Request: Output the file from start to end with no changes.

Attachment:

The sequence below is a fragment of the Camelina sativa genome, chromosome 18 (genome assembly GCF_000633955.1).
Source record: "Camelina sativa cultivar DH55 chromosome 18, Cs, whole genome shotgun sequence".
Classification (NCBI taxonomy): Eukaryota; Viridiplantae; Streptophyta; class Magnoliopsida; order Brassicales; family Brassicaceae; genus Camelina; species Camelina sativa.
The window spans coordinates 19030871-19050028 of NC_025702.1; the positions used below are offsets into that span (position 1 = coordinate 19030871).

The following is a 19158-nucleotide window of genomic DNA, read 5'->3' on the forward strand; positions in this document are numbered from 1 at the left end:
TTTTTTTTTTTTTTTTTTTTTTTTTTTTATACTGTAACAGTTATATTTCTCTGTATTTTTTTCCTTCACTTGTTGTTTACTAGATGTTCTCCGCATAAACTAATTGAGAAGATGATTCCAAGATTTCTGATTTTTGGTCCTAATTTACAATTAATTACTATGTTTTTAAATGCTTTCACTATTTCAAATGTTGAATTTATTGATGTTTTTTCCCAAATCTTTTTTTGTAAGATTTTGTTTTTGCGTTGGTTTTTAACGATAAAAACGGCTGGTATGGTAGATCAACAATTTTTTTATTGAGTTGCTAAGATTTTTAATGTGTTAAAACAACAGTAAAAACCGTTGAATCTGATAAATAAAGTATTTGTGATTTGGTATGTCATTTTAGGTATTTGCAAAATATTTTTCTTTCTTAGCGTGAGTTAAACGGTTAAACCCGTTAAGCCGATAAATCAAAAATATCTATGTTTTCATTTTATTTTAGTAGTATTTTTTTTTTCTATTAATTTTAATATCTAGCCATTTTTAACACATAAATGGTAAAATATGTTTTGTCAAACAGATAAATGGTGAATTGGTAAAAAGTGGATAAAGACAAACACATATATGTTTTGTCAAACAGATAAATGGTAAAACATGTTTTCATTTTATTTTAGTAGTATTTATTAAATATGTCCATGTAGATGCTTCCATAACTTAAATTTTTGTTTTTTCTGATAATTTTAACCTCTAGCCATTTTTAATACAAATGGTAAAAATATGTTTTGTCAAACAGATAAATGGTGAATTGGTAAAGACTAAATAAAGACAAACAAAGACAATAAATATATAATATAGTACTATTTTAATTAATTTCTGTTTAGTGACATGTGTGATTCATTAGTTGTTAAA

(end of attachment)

The sequence below is a fragment of the Camelina sativa genome, chromosome 18 (genome assembly GCF_000633955.1).
Source record: "Camelina sativa cultivar DH55 chromosome 18, Cs, whole genome shotgun sequence".
Classification (NCBI taxonomy): Eukaryota; Viridiplantae; Streptophyta; class Magnoliopsida; order Brassicales; family Brassicaceae; genus Camelina; species Camelina sativa.
The window spans coordinates 19030871-19050028 of NC_025702.1; the positions used below are offsets into that span (position 1 = coordinate 19030871).

The following is a 19158-nucleotide window of genomic DNA, read 5'->3' on the forward strand; positions in this document are numbered from 1 at the left end:
TTTTTTTTTTTTTTTTTTTTTTTTTTTTATACTGTAACAGTTATATTTCTCTGTATTTTTTTCCTTCACTTGTTGTTTACTAGATGTTCTCCGCATAAACTAATTGAGAAGATGATTCCAAGATTTCTGATTTTTGGTCCTAATTTACAATTAATTACTATGTTTTTAAATGCTTTCACTATTTCAAATGTTGAATTTATTGATGTTTTTTCCCAAATCTTTTTTTGTAAGATTTTGTTTTTGCGTTGGTTTTTAACGATAAAAACGGCTGGTATGGTAGATCAACAATTTTTTTATTGAGTTGCTAAGATTTTTAATGTGTTAAAACAACAGTAAAAACCGTTGAATCTGATAAATAAAGTATTTGTGATTTGGTATGTCATTTTAGGTATTTGCAAAATATTTTTCTTTCTTAGCGTGAGTTAAACGGTTAAACCCGTTAAGCCGATAAATCAAAAATATCTATGTTTTCATTTTATTTTAGTAGTATTTTTTTTTTCTATTAATTTTAATATCTAGCCATTTTTAACACATAAATGGTAAAATATGTTTTGTCAAACAGATAAATGGTGAATTGGTAAAAAGTGGATAAAGACAAACACATATATGTTTTGTCAAACAGATAAATGGTAAAACATGTTTTCATTTTATTTTAGTAGTATTTATTAAATATGTCCATGTAGATGCTTCCATAACTTAAATTTTTGTTTTTTCTGATAATTTTAACCTCTAGCCATTTTTAATACAAATGGTAAAAATATGTTTTGTCAAACAGATAAATGGTGAATTGGTAAAGACTAAATAAAGACAAACAAAGACAATAAATATATAATATAGTACTATTTTAATTAATTTCTGTTTAGTGACATGTGTGATTCATTAGTTGTTAAA